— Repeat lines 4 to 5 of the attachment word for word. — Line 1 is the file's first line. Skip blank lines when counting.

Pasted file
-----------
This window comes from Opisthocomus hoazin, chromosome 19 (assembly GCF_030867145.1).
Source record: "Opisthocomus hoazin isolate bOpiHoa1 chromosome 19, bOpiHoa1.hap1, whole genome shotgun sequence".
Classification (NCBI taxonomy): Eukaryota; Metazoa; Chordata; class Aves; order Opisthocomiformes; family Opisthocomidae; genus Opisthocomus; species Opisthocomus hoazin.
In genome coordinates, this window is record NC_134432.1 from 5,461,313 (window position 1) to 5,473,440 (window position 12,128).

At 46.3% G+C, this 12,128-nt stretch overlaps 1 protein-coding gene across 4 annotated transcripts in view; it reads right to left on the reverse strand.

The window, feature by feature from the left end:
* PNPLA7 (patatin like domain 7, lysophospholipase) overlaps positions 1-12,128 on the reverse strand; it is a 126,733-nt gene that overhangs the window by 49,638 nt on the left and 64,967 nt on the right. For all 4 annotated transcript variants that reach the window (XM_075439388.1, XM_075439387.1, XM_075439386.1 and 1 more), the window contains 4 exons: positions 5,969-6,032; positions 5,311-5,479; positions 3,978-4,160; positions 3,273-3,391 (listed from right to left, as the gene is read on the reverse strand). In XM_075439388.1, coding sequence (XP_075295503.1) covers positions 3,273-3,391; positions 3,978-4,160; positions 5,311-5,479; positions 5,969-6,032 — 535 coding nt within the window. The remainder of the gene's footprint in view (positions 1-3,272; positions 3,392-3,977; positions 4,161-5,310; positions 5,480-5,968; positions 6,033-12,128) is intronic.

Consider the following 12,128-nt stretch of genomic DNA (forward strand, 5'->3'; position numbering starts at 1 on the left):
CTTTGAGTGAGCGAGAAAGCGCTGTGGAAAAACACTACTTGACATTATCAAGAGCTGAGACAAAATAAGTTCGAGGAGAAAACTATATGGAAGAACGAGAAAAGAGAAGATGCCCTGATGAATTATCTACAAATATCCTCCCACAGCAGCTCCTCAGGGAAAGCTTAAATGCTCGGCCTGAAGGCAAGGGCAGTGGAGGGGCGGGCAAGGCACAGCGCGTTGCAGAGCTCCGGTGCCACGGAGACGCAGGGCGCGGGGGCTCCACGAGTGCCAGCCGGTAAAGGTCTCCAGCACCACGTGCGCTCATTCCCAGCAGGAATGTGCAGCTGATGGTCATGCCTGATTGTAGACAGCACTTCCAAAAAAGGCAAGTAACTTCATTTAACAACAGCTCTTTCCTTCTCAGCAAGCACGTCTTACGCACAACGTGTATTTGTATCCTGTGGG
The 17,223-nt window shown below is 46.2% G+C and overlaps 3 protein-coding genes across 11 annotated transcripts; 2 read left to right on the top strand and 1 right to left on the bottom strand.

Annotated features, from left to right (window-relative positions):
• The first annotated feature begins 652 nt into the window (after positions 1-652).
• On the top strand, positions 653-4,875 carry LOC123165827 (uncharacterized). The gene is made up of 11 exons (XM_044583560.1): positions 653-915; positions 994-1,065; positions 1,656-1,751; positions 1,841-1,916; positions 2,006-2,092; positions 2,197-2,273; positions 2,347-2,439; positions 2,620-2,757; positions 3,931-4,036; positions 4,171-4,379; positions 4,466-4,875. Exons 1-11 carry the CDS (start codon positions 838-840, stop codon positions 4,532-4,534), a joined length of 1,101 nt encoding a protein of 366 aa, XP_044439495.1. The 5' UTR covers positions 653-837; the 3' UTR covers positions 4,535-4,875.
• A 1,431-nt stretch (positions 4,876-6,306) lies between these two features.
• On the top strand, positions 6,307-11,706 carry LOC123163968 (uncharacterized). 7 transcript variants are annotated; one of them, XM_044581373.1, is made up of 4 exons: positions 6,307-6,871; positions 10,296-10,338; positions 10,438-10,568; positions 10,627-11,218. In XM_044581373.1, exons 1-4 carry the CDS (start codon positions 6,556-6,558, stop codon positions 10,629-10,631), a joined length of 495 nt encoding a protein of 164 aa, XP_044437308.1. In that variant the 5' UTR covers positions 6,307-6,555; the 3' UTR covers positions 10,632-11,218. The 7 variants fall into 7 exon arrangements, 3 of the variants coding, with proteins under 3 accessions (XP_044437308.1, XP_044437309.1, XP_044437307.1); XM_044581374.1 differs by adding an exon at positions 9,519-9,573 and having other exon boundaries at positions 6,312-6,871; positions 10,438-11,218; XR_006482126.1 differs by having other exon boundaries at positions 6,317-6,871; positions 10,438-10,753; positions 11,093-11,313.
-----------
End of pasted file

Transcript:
In genome coordinates, this window is record NC_134432.1 from 5,461,313 (window position 1) to 5,473,440 (window position 12,128).

At 46.3% G+C, this 12,128-nt stretch overlaps 1 protein-coding gene across 4 annotated transcripts in view; it reads right to left on the reverse strand.